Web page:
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Paris Trance
By Geoff Dyer
Farrar Straus Giroux. 274 pp. $23
Reviewed by James Sallis,
who recently completed a biography of Chester Himes. Collections of his essays and of poems, as well as a two-volume collection of stories, also are forthcoming.

Sunday, June 27, 1999

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When blurbs apologize for a book's offering up "escapism" and depicting "sad, unremarkable lives," the reader takes caution. In the case of "Paris Trance" such caution, any caution, is unwarranted. The book, by the author of last year's "Out of Sheer Rage: Wrestling with D.H. Lawrence," is a fine novel, written with a light, sure touch, affecting far beyond its length and apparent (but only apparent) insubstantiality. Dyer's novel suggests that, just as once America gave to the world the blues, rock-and-roll and the romance as serious fiction, transforming that world's perception of itself, slackerdom is now a chief American export.

The four characters of "Paris Trance," Alex and Sahra, Luke and Nicole, all have come to Paris with vague, high expectations that gradually slacken to the dailiness of dance, drugs, movies, work, sex. "Life is there to be wasted," says Luke, who never began his novel. Dialogue among the four, in a hollow echo of witty repartee, often samples or resembles that of films. Sometimes the couples in fact cut and paste between life and film as they act out familiar scenes and situations, striving to fill hollows whose presence they barely perceive, the zeros at their center. Those who cannot create must live the life cut for them by others, like aliens slowly learning to pass as human but never quite getting it right.

Here are Luke and Nicole talking to each an:

"It's easy isn't it, happiness?"

"It's all in the lubrication."

But of course it's not. Lying beside her early on in their affair, Luke muses: "There will come a time . . . when I will look back on this night, when I will lie in another bed, when happiness will have come to seem an impossibility, and I will remember this night, remember how happy I was, and I will remember how, even when I was in the midst of my happiness, I could feel a time when it would be gone."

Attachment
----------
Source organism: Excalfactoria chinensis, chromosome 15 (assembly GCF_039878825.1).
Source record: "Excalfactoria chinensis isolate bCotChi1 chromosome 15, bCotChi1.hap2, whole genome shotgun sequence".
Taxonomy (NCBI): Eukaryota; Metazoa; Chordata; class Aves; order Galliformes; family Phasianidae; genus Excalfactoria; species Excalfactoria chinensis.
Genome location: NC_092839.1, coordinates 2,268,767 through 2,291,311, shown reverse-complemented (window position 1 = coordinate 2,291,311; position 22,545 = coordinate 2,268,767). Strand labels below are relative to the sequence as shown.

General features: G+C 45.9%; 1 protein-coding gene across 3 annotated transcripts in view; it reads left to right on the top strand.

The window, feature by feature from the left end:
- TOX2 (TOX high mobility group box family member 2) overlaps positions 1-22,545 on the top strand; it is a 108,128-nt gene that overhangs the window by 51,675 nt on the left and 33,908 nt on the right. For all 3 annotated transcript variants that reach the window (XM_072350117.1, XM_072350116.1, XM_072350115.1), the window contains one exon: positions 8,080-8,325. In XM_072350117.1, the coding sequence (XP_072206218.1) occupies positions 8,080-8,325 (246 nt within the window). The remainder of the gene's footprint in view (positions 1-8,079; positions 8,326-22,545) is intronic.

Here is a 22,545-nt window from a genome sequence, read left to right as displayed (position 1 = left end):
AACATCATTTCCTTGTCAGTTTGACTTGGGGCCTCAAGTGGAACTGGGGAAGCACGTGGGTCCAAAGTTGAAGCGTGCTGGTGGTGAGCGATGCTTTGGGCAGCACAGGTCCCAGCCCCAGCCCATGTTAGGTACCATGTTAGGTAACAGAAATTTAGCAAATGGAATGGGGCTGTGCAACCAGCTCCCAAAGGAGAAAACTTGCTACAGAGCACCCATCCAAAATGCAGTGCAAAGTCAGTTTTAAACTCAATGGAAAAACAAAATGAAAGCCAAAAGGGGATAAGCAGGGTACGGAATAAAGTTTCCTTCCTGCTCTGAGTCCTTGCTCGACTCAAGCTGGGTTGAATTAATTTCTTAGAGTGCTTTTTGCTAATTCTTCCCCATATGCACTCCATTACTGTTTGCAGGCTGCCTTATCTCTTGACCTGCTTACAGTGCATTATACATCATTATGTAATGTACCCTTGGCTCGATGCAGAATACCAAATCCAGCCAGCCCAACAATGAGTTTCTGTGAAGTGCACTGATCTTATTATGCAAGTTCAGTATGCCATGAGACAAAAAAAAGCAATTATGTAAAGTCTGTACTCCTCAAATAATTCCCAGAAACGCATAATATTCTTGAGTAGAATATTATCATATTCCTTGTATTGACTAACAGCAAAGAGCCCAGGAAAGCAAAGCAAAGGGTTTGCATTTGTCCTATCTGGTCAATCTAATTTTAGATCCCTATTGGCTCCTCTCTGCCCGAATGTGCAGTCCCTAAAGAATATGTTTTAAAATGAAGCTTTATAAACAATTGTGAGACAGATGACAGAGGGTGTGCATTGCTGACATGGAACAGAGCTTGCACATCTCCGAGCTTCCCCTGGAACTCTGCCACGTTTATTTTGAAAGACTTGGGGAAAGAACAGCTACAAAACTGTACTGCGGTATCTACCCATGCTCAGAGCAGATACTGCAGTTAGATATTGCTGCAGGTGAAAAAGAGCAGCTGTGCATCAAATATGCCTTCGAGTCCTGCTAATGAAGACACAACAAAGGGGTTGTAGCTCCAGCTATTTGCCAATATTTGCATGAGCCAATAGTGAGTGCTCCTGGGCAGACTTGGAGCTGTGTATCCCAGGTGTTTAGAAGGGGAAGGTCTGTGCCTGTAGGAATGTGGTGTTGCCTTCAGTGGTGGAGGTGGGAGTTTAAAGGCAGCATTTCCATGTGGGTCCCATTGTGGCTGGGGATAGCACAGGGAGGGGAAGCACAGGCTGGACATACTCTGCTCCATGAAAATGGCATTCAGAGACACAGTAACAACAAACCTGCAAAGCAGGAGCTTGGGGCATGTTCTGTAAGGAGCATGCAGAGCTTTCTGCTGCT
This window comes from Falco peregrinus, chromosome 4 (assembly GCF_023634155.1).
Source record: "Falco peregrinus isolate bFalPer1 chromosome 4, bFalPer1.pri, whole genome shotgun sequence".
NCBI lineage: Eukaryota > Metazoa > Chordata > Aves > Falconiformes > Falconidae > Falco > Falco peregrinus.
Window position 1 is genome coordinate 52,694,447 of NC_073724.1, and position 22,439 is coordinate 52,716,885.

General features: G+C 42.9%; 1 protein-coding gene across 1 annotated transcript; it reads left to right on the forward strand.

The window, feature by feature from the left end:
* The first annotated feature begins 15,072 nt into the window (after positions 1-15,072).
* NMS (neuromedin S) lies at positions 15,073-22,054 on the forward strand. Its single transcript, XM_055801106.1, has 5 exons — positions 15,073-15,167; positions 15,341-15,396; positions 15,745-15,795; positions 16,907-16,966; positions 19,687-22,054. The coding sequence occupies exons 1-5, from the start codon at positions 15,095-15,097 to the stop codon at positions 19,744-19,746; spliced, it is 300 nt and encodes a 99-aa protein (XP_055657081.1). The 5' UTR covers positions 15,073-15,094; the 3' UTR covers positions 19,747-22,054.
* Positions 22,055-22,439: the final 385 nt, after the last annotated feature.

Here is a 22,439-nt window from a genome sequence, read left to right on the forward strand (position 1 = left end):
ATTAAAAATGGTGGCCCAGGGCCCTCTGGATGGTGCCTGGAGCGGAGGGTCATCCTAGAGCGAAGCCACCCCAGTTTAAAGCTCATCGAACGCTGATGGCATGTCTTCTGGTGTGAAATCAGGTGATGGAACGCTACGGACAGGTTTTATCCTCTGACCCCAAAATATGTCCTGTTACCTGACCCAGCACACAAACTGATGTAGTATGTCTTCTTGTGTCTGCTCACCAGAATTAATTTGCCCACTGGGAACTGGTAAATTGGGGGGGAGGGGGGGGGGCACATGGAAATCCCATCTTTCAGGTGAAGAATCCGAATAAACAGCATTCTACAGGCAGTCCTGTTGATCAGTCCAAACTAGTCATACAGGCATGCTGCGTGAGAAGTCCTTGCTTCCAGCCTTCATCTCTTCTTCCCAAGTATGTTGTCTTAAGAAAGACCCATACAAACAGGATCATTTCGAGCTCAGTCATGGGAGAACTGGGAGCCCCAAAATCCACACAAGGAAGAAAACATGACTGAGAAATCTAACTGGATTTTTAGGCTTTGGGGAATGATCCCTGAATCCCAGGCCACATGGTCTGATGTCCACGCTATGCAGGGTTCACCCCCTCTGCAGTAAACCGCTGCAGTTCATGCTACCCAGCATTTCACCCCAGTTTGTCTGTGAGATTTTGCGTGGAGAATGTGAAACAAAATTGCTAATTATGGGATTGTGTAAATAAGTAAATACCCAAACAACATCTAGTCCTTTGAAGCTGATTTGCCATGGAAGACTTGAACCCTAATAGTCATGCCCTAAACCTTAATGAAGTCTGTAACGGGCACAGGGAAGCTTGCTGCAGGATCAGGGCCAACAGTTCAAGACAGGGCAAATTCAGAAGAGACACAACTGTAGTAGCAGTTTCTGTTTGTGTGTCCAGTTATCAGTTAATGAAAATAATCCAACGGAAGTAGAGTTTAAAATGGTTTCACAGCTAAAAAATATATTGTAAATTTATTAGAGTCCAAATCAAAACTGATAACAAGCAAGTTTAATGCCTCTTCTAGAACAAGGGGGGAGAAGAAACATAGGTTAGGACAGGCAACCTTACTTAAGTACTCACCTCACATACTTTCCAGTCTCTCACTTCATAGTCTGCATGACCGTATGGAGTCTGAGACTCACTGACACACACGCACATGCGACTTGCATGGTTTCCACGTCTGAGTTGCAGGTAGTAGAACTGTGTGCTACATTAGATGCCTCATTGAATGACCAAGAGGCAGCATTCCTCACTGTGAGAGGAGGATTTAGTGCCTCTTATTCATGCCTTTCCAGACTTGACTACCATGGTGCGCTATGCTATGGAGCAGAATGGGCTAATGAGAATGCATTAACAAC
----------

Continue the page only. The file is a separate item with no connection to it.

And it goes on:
In many passages about Luke, waste is the key: "Life is there to be wasted," "There is nothing in life more pleasurable than destroying things," "the potential for wasting the talents we are given," "he's a complete waster." And so, with practice, comes Luke's fall, as friend and narrator Alex, and ourselves as readers, sadly look on.

Just as those aliens I conjured up earlier might have moved like hermit crabs into human shells, the characters of "Paris Trance" inhabit the shells of previous expatriate novels. The name Nicole, of course, directs us toward Fitzgerald's "Tender Is the Night." A coda acknowledges Hemingway's "The Sun Also Rises," and anyone wondering at Luke Barnes's fall would do well to consider his near-namesake from that same novel.

It is, finally, the ache that's left here, an ache existing from the start for the book's narrator, waiting coiled for the reader, an ache that perhaps can't be defined, located, named – like Luke's vision of sky, sea and land fusing to a single plane at novel's end.

   
© Copyright 1999 The Washington Post Company

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